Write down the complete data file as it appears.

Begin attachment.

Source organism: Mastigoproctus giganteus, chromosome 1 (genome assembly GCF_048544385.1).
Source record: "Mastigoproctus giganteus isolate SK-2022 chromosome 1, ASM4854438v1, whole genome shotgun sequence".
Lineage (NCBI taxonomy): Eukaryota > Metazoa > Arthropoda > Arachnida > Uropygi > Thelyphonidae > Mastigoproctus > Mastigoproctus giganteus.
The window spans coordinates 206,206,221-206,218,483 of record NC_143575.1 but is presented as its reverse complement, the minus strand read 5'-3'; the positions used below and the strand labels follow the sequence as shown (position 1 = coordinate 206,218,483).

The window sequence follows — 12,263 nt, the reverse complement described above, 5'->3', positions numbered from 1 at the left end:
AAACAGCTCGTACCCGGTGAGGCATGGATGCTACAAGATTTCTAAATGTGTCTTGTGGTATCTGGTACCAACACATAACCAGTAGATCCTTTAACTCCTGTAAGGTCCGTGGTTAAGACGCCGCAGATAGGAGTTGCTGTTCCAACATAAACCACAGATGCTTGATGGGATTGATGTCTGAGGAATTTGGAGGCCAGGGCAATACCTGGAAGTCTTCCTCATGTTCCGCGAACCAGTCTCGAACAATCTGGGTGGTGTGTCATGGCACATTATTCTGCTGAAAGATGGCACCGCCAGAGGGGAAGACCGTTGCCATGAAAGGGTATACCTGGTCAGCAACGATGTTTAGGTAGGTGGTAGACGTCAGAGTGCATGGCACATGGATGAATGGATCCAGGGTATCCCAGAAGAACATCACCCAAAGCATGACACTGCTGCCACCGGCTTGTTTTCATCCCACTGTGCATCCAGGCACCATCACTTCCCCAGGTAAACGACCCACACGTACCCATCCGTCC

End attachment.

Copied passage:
Source organism: Mastigoproctus giganteus, chromosome 1 (genome assembly GCF_048544385.1).
Source record: "Mastigoproctus giganteus isolate SK-2022 chromosome 1, ASM4854438v1, whole genome shotgun sequence".
Lineage (NCBI taxonomy): Eukaryota > Metazoa > Arthropoda > Arachnida > Uropygi > Thelyphonidae > Mastigoproctus > Mastigoproctus giganteus.
The window spans coordinates 206,206,221-206,218,483 of record NC_143575.1 but is presented as its reverse complement, the minus strand read 5'-3'; the positions used below and the strand labels follow the sequence as shown (position 1 = coordinate 206,218,483).

The window sequence follows — 12,263 nt, the reverse complement described above, 5'->3', positions numbered from 1 at the left end:
AAACAGCTCGTACCCGGTGAGGCATGGATGCTACAAGATTTCTAAATGTGTCTTGTGGTATCTGGTACCAACACATAACCAGTAGATCCTTTAACTCCTGTAAGGTCCGTGGTTAAGACGCCGCAGATAGGAGTTGCTGTTCCAACATAAACCACAGATGCTTGATGGGATTGATGTCTGAGGAATTTGGAGGCCAGGGCAATACCTGGAAGTCTTCCTCATGTTCCGCGAACCAGTCTCGAACAATCTGGGTGGTGTGTCATGGCACATTATTCTGCTGAAAGATGGCACCGCCAGAGGGGAAGACCGTTGCCATGAAAGGGTATACCTGGTCAGCAACGATGTTTAGGTAGGTGGTAGACGTCAGAGTGCATGGCACATGGATGAATGGATCCAGGGTATCCCAGAAGAACATCACCCAAAGCATGACACTGCTGCCACCGGCTTGTTTTCATCCCACTGTGCATCCAGGCACCATCACTTCCCCAGGTAAACGACCCACACGTACCCATCCGTCC